This year marks the 75th anniversary of the March of Dimes and its efforts to fund research and programs to ensure healthy babies.

If you go

What: “March for Babies Charleston.”

When: Saturday. Registration starts at 8 a.m. The 3-mile walk begins at 9 a.m.

Where: Cannon Park, 261 Calhoun St., Charleston.

How much: Individuals and teams raise money in any amount.

More info: or 571-1776.

And since 1970, the March of Dimes in Charleston has been holding what used to be called “walkathons” to raise money for the cause.

This year, both the first local poster child and the newest ambassador family will play roles, showing their gratitude for what the organization has done for their lives, in its March of Dimes “March for Babies Charleston” that will start with registration at 8 a.m. Saturday in Cannon Park.

Executive Director Meredith Goodwin Repik said she is anticipating 2,000 people in 250 teams for the event. Their goal is $450,000.


In 1970, Cindy Fowler was 3 when she was chosen as the poster child, which later was renamed “ambassador,” for the Charleston Walk America, later renamed March for Babies. She always vied to be national poster child.

When Fowler was 3 months old, doctors discovered she had juvenile malignant fibrosarcoma in her left leg, which they amputated above the knee. The event would set up a lifelong relationship between her and the charity.

“The March of Dimes paid for my artificial legs until I was 18 years old,” says Fowler, now 46 and living in Goose Creek.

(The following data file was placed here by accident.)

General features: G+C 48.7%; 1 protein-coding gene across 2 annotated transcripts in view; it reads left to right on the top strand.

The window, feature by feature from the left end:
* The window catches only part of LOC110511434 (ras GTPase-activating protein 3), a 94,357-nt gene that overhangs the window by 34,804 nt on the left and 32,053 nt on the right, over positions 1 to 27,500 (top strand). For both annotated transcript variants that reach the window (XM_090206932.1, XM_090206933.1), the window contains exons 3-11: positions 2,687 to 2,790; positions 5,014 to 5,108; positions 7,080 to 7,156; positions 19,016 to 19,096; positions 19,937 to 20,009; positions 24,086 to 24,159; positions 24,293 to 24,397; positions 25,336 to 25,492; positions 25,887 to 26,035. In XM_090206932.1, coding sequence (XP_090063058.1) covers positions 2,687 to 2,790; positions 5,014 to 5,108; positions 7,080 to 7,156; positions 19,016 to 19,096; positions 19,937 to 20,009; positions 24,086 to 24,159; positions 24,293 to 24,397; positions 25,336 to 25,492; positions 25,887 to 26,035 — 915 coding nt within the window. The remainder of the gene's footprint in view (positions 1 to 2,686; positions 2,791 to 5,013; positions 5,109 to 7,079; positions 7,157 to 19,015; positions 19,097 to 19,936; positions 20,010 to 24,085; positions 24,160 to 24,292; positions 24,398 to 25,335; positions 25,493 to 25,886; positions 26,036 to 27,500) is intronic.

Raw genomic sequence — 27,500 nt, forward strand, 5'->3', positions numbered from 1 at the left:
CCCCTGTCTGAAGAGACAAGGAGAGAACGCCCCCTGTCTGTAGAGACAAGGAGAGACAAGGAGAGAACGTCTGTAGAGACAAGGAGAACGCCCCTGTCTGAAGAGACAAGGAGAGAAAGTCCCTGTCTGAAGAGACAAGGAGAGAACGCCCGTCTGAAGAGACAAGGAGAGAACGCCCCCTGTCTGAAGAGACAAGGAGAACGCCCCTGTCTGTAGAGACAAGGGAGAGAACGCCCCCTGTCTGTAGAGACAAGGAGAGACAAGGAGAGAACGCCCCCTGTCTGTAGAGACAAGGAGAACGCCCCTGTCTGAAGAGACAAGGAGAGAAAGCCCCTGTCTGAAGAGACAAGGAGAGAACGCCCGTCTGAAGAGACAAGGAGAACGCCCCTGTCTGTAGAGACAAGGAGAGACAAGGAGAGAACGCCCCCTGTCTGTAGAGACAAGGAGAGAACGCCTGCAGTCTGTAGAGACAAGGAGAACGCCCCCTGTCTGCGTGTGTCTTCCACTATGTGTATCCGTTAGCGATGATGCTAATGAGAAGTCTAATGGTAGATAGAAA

For years, she appeared annually on the March of Dimes “Telerama.”

“It was a big part of my life when I was a child because I got to be on TV and my sisters and brother did not,” says Fowler, chuckling.

Through the years, Fowler has continued to show her support for the March of Dimes. On Saturday, her team, named 1970 Poster Child, is walking. As of last week, the team had raised $500.

“I have to give back,” Fowler says. “They gave so much to me for 18 years. It’s nice to give back, even in small ways.”


The March of Dimes remains relevant today, as the Sarah and Wes Linker family can attest.

Two and half years ago, their triplets were born 10 weeks prematurely. Thomas weighed 3 pounds, 7 ounces; Kelsey, 3 pounds, 6 ounces; and Easton, a mere 2 pounds, 14 ounces.

As the case with premature babies, they had difficulty breathing and were administered surfactant at birth, a life-saving drug that the March of Dimes helped develop.

The months to come were trying for the first-time parents as the babies had their ups and downs in the Medical University of South Carolina’s neonatal intensive-care unit.

Wes says, “We started parenthood with three, so we didn’t know any better. It was very difficult for us. We’d visit one in the hospital with two at home or vice-versa.”

Sarah, a nurse, recalls there were times they were “terrified, ” but literature in the NICU, also funded by the March of Dimes, often provided them comfort to weather the storm and make the right decisions.

The children are now healthy, happy and energetic.

“Now all we have to worry about is potty training, driving and (paying for) college,” Wes says.

And that’s the way it should be.